What is a standing army?

What is a standing army?

This is a discussion on What is a standing army? within the Law Enforcement, Military & Homeland Security Discussion forums, part of the Related Topics category; Since the founders were totally against a standing army, do we have one or not? Is it any organized army like we have now, federal ...

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Thread: What is a standing army?

  1. #1
    VIP Member Array paramedic70002's Avatar
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    What is a standing army?

    Since the founders were totally against a standing army, do we have one or not?

    Is it any organized army like we have now, federal soldiers on military patrol in American streets like the British before the revolution, or something else?
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  2. #2
    JD is online now
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    According to Wikipedia:


    A standing army is an army composed of full time professional soldiers who 'stand over', in other words, who do not disband during times of peace. They differ from army reserves who are activated only during such times as war or natural disasters. Standing armies tend to be better equipped, better trained, and better prepared for emergencies, defensive deterrence and particularly wars. [1]

    The army of ancient Rome is considered to have been a standing army during some of Roman history, but especially the empire [citation needed].

    The first 'modern' standing army in Europe were the Janissaries of the Ottoman Empire, formed in the fourteenth century AD.[2][3] In western Europe the first standing army was established by Charles VII of France in the fifteenth century. [citation needed] The establishment of a standing army by King James II in 1685 in Britain and later the control of the British Army over the British Colonies in America was controversial, leading to distrust of peacetime armies too much under the power of the head of state, versus civilian control of the military, resulting tyranny.

    In his influential work The Wealth of Nations (published 1776), economist Adam Smith comments that standing armies are a sign of modernizing society as modern warfare requires increased skill and discipline of regularly trained standing armies.[4] Since the eighteenth century standing armies have been an integral part of the defense of the majority of more economically developed countries.

    In Great Britain, and the British Colonies in America, there was a sentiment of distrust of a standing army not in civilian control. In Great Britain, this led to the British Bill of Rights which reserves authority over a standing army to the Parliament, not the King, and in the United States, led to the U.S. Constitution (Article 1, Section 8) which reserves similar authority to Congress not the President. [5]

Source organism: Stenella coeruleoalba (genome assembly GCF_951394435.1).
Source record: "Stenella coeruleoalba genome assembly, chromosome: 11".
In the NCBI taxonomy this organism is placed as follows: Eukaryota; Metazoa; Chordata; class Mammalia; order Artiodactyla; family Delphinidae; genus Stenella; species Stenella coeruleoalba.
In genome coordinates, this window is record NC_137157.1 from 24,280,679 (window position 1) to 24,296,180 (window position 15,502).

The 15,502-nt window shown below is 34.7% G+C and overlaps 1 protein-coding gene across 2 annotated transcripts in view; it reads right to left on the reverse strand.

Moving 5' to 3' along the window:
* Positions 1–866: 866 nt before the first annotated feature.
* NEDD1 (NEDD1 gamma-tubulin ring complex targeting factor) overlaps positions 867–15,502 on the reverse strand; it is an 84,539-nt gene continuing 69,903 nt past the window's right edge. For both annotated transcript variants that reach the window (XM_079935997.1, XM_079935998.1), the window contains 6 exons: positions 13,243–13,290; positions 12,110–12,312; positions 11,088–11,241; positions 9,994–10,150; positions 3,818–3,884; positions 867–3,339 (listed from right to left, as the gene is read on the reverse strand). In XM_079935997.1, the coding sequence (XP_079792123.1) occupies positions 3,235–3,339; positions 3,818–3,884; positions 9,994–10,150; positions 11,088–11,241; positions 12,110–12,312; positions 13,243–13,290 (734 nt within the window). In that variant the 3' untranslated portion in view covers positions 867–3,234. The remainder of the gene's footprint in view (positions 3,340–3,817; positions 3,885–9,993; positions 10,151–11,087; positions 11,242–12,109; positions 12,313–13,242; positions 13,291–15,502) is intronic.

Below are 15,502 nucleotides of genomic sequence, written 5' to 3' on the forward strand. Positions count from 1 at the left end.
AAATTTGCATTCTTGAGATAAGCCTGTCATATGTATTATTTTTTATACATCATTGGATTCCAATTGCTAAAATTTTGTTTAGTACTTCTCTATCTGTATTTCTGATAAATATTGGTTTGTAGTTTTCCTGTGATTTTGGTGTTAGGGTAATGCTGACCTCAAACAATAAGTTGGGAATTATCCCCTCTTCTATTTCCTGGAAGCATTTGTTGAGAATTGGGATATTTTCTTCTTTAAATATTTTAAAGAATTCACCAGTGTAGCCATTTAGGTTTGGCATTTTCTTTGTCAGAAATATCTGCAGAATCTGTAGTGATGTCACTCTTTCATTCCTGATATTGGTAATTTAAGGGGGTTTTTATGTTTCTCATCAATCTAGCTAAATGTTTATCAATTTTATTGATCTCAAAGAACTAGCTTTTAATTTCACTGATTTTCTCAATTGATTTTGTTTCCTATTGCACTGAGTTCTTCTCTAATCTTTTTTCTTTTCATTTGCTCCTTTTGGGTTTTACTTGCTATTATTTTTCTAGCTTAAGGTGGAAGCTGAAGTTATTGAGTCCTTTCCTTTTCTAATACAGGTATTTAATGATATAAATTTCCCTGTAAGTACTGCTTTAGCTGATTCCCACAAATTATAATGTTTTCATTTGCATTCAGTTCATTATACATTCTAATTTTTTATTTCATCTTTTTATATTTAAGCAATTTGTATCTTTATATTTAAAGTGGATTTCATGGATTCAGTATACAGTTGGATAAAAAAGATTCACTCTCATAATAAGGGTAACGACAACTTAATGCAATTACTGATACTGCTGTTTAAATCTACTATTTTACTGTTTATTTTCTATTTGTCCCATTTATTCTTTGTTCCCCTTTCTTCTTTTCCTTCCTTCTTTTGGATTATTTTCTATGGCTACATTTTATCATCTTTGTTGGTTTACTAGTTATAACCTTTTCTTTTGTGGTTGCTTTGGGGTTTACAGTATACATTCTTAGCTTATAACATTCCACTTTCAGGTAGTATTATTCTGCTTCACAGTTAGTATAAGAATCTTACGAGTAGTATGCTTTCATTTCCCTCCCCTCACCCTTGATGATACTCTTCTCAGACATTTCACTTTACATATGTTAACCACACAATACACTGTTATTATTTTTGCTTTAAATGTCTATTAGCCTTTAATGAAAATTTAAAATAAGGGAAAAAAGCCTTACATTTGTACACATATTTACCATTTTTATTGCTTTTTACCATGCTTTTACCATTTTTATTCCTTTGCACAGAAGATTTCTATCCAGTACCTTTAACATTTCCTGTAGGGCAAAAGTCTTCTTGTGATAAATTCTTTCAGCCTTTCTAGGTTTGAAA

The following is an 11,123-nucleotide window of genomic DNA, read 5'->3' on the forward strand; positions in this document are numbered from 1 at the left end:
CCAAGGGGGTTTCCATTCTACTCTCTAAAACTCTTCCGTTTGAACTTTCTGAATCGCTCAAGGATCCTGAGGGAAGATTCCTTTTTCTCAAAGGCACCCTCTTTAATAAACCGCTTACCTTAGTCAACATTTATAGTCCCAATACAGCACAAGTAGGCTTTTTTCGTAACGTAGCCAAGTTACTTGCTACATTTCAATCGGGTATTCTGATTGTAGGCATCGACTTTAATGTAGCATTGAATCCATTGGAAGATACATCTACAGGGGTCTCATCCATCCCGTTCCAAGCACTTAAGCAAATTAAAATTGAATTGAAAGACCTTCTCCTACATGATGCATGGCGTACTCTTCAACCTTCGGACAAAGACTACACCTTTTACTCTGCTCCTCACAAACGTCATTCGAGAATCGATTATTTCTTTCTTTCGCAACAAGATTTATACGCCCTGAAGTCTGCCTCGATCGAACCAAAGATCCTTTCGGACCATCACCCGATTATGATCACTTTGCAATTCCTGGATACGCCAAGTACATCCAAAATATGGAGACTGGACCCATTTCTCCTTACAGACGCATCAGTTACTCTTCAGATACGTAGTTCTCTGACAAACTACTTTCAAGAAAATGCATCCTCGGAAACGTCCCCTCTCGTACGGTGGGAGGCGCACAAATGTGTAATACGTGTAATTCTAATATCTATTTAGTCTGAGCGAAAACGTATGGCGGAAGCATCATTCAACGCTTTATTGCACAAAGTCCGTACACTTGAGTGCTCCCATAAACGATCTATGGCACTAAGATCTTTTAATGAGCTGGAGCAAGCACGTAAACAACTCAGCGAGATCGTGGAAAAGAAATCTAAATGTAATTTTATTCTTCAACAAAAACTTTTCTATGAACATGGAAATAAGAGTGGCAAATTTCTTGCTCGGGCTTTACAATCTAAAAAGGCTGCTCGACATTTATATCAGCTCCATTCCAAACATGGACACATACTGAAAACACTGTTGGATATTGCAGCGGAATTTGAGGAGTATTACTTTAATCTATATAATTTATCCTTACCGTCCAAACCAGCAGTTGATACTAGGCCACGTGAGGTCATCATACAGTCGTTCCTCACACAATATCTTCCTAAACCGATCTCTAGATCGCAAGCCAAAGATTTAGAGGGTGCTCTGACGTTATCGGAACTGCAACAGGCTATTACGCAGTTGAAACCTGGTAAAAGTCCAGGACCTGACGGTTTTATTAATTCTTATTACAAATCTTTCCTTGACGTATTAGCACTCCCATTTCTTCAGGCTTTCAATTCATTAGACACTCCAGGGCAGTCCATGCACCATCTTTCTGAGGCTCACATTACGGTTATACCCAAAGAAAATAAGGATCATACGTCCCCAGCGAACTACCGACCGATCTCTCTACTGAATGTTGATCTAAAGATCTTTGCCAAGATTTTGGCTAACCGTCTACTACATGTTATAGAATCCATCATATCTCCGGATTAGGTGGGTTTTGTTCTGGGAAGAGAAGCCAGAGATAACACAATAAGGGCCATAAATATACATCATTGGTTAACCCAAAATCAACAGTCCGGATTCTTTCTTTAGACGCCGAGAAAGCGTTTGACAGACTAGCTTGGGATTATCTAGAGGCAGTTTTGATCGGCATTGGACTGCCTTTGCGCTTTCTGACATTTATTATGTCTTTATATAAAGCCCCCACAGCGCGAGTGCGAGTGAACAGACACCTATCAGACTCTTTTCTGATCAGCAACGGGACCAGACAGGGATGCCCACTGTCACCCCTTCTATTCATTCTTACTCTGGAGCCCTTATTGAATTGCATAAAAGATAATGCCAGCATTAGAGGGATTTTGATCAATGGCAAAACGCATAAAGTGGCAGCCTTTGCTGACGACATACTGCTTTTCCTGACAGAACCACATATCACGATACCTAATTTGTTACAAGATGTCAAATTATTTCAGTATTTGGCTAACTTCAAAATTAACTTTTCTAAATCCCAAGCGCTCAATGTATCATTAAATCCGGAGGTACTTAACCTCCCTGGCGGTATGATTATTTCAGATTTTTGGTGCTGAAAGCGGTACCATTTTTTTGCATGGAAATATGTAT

3. #3
    VIP Member Array rodc13's Avatar
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    Yes. The United States has a standing army.
    "We're paratroopers. We're supposed to be surrounded!" Dick Winters

  4. #4
    Member Array vernonator's Avatar
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    Quote Originally Posted by rodc13 View Post
    Yes. The United States has a standing army.
    Technically it is NOT....the military has to have a new appropriations bill passed at least every two years to re-authorize/pay for its existance. So IN THEORY it could be disbanded at that time....technically

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    Senior Member Array ronwill's Avatar
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    A "standing army" is one chartered and trained by the state. So, in effect, yes we do. The one possible exception to this is that our military is controlled by a "civilian" president and not a military dictatorship.
    Last edited by ronwill; November 13th, 2007 at 04:32 PM.

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    VIP Member Array friesepferd's Avatar
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    yes, we do have one. maybe not technically but practically

  8. #8
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    The military stays in the barracks

    We do have a standing Army, but the civilian control of it is what makes it work so well. I was reminded of an article I read a few months ago regarding this concept: (emphasis mine)

    Quite a coup that U.S. military ‘stays in the barracks’

    By David Mazzarella, Stars and Stripes ombudsman
    Pacific edition, Thursday, June 7, 2007

    Recently I attended, as a guest, the annual congress of the International Press Institute (IPI) in Istanbul, Turkey. The IPI is a worldwide network of editors and publishers dedicated to the cause of press freedom. Naturally, there was quite a bit of discussion about democracy — which countries practice it and which do not — because you can’t have freedom of the press without it.

    Many of those that do not practice it, or have not at times in the past, or practice it only intermittently, are characterized by military institutions that have been known to “come out of the barracks.” That is, they initiate coups, and take over the government. It struck me that one of the things we take for granted in our own great country is the establishment, since the founding of the republic, of a proper role for the military. It serves civilian authority, not the other way around.